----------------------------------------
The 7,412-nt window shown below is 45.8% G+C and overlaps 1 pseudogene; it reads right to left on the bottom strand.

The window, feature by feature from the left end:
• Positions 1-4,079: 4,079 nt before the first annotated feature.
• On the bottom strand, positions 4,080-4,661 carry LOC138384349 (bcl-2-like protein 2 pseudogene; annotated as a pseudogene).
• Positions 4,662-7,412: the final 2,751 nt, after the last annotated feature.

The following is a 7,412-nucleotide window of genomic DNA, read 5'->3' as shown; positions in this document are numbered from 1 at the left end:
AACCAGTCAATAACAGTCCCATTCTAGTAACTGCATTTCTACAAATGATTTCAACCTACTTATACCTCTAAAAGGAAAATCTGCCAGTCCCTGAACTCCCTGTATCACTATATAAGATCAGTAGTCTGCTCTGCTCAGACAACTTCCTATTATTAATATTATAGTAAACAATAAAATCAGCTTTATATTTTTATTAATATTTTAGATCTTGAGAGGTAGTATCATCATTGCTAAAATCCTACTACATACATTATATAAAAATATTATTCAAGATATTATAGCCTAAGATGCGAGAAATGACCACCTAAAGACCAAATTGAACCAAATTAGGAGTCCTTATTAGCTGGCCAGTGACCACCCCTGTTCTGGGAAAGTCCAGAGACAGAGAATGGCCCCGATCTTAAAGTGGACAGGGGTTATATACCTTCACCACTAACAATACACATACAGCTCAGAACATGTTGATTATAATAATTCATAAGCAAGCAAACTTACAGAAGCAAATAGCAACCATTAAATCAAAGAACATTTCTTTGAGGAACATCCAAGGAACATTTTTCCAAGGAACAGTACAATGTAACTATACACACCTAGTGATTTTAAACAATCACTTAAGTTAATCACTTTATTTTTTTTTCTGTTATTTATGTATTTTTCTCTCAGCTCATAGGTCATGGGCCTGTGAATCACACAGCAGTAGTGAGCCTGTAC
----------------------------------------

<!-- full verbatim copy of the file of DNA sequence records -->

The 7,412-nt window shown below is 45.8% G+C and overlaps 1 pseudogene; it reads right to left on the bottom strand.

The window, feature by feature from the left end:
• Positions 1-4,079: 4,079 nt before the first annotated feature.
• On the bottom strand, positions 4,080-4,661 carry LOC138384349 (bcl-2-like protein 2 pseudogene; annotated as a pseudogene).
• Positions 4,662-7,412: the final 2,751 nt, after the last annotated feature.

The following is a 7,412-nucleotide window of genomic DNA, read 5'->3' as shown; positions in this document are numbered from 1 at the left end:
AACCAGTCAATAACAGTCCCATTCTAGTAACTGCATTTCTACAAATGATTTCAACCTACTTATACCTCTAAAAGGAAAATCTGCCAGTCCCTGAACTCCCTGTATCACTATATAAGATCAGTAGTCTGCTCTGCTCAGACAACTTCCTATTATTAATATTATAGTAAACAATAAAATCAGCTTTATATTTTTATTAATATTTTAGATCTTGAGAGGTAGTATCATCATTGCTAAAATCCTACTACATACATTATATAAAAATATTATTCAAGATATTATAGCCTAAGATGCGAGAAATGACCACCTAAAGACCAAATTGAACCAAATTAGGAGTCCTTATTAGCTGGCCAGTGACCACCCCTGTTCTGGGAAAGTCCAGAGACAGAGAATGGCCCCGATCTTAAAGTGGACAGGGGTTATATACCTTCACCACTAACAATACACATACAGCTCAGAACATGTTGATTATAATAATTCATAAGCAAGCAAACTTACAGAAGCAAATAGCAACCATTAAATCAAAGAACATTTCTTTGAGGAACATCCAAGGAACATTTTTCCAAGGAACAGTACAATGTAACTATACACACCTAGTGATTTTAAACAATCACTTAAGTTAATCACTTTATTTTTTTTTCTGTTATTTATGTATTTTTCTCTCAGCTCATAGGTCATGGGCCTGTGAATCACACAGCAGTAGTGAGCCTGTAC